Reduced SNAP-25 increases PSD-95 mobility and impairs spine morphogenesis

G. Fossati, R. Morini, I. Corradini, F. Antonucci, P. Trepte, E. Edry, V. Sharma, A. Papale, D. Pozzi, P. Defilippi, J. C. Meier, R. Brambilla, E. Turco, K. Rosenblum, E. E. Wanker, N. E. Ziv, E. Menna, M. Matteoli

Research output: Contribution to journalArticlepeer-review


Impairment of synaptic function can lead to neuropsychiatric disorders collectively referred to as synaptopathies. The SNARE protein SNAP-25 is implicated in several brain pathologies and, indeed, brain areas of psychiatric patients often display reduced SNAP-25 expression. It has been recently found that acute downregulation of SNAP-25 in brain slices impairs long-term potentiation; however, the processes through which this occurs are still poorly defined. We show that in vivo acute downregulation of SNAP-25 in CA1 hippocampal region affects spine number. Consistently, hippocampal neurons from SNAP-25 heterozygous mice show reduced densities of dendritic spines and defective PSD-95 dynamics. Finally, we show that, in brain, SNAP-25 is part of a molecular complex including PSD-95 and p140Cap, with p140Cap being capable to bind to both SNAP-25 and PSD-95. These data demonstrate an unexpected role of SNAP-25 in controlling PSD-95 clustering and open the possibility that genetic reductions of the protein levels-as occurring in schizophrenia-may contribute to the pathology through an effect on postsynaptic function and plasticity.

Original languageEnglish
Pages (from-to)1425-1436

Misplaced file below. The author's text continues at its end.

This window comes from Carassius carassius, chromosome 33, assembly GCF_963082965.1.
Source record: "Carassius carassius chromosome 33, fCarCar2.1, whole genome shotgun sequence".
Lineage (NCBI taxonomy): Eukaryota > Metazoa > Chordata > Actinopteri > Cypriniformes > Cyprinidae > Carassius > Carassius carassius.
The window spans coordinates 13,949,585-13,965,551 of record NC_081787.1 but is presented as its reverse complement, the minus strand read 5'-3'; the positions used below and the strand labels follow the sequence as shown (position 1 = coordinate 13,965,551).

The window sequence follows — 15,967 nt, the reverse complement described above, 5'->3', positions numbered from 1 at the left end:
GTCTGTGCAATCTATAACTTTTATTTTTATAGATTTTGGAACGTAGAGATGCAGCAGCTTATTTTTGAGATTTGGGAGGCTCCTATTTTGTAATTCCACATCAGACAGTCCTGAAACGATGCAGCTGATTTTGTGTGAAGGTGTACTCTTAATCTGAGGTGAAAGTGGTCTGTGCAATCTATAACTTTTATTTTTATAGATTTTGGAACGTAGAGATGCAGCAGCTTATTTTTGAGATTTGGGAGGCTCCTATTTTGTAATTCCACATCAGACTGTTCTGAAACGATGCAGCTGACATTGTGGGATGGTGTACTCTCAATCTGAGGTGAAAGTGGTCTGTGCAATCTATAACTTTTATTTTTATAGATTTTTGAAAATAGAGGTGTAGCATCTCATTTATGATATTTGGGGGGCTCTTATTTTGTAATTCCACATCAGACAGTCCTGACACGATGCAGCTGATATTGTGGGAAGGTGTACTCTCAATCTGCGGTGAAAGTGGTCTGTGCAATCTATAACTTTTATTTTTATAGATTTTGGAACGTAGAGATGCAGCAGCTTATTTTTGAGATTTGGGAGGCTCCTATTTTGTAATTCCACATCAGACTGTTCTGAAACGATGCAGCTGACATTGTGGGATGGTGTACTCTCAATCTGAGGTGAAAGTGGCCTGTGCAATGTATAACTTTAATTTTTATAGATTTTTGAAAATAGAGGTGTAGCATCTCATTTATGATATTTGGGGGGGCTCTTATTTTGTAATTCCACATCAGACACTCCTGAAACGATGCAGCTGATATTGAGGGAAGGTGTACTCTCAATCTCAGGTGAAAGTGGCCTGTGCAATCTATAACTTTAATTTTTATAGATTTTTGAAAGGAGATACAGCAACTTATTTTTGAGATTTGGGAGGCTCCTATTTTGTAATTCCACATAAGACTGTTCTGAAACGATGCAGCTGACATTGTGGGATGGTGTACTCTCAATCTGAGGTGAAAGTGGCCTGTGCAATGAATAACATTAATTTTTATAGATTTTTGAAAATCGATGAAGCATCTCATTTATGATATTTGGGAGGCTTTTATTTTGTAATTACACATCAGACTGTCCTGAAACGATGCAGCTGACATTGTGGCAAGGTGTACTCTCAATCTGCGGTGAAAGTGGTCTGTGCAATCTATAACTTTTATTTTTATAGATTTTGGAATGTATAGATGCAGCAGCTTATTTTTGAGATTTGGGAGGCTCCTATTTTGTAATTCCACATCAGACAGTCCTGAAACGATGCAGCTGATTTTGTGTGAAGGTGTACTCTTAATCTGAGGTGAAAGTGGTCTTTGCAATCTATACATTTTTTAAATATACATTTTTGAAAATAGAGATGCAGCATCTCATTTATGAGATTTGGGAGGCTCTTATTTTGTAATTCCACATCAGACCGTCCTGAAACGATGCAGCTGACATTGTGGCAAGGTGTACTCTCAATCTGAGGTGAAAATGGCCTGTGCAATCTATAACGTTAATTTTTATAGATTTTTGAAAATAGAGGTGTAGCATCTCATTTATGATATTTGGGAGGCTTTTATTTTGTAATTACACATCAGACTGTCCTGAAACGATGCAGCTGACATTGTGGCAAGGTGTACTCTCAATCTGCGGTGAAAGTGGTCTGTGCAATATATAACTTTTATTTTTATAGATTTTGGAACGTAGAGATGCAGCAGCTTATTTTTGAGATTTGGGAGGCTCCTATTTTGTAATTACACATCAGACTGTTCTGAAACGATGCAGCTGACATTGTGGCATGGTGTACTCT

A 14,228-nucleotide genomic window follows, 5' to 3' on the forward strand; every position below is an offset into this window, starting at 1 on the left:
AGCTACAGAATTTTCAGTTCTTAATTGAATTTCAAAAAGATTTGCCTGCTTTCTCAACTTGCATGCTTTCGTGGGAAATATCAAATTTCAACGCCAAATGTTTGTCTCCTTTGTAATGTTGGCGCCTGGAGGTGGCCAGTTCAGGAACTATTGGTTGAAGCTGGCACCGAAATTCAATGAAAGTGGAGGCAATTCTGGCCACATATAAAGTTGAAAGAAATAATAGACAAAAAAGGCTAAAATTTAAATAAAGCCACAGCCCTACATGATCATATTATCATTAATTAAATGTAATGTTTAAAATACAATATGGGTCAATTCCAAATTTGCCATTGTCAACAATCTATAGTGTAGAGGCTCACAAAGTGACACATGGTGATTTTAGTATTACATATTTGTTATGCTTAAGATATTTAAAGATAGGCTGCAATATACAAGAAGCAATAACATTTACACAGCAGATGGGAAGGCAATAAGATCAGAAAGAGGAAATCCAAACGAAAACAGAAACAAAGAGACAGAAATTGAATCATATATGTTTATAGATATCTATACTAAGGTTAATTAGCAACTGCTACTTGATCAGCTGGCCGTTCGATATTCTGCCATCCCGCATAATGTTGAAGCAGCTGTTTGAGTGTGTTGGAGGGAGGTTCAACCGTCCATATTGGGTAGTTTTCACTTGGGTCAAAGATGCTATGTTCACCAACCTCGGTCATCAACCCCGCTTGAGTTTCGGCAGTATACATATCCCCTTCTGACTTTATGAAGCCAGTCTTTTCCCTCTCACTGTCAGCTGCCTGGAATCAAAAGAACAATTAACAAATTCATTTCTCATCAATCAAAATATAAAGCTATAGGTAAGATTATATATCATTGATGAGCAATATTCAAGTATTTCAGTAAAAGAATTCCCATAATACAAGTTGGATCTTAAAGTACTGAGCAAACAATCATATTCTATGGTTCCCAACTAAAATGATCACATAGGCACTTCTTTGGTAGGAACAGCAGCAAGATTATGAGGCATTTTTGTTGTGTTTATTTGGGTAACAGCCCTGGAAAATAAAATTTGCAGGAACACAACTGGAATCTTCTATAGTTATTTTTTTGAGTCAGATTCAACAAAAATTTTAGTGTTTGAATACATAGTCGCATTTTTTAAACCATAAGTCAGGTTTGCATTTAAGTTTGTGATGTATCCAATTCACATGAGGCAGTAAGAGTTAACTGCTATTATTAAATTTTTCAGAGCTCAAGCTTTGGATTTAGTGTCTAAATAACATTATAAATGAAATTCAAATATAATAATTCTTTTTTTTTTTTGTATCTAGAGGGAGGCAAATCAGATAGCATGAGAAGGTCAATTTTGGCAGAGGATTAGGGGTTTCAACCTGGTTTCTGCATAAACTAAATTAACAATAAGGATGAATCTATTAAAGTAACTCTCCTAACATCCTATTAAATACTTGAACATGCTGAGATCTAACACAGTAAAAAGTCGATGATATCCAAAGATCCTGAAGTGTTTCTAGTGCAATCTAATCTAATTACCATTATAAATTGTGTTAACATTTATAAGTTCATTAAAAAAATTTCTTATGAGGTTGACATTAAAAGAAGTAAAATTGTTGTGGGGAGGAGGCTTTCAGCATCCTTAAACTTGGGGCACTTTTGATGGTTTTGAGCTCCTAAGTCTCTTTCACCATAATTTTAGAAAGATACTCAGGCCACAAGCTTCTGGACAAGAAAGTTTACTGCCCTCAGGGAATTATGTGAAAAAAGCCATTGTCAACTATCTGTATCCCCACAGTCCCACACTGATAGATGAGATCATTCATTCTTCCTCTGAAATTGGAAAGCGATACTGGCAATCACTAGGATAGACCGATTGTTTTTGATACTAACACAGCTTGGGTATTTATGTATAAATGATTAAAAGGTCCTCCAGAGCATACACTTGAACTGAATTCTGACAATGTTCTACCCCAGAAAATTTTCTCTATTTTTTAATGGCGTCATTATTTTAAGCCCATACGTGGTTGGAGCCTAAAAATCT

Number of pages12
JournalCell Death and Differentiation
Issue number9
StatePublished - 11 Sep 2015

Bibliographical note

Funding Information:
Acknowledgements. We wish to acknowledge Professor Reinhard Jahn (MPI, Goettingen) for his valuable suggestions. Dr Simona Rodighiero (Fondazione Filarete, Milano, Italy) for assistance with FRAP experiments, Dr Cristina Sobacchi (Istituto Clinico Humanitas, Rozzano, Italy) for helping with C57BL/6J-GFP colony and Martina Zenkner (MDC, Berlin, Germany) for technical assistance. We would like to thank the Monzino Foundation (Milano, Italy) for its generous gift of the LSM 510 Meta and Perkin Elmer Ultraview confocal microscopes. The research leading to these results has received funding from the European Union Seventh Framework Programme under grant agreement n° HEALTH-F2-2009-241498 (‘EUROSPIN’ project) to MM, NEZ, KR, and EW; BMBF, ERA-Net Neuron II CIPRESS to JCM; by the Italian Ministry of Health (RF-2009-1545998 to MM and RF-2009-1471694 to RB) and by PRIN 2011 and Cariplo 2011-0540 to MM, and by CNR Research Project on Aging, Regione Lombardia Project MbMM-convenzione n°18099/RCC.

Publisher Copyright:
© 2015 Macmillan Publishers Limited.

ASJC Scopus subject areas

  • Molecular Biology
  • Cell Biology


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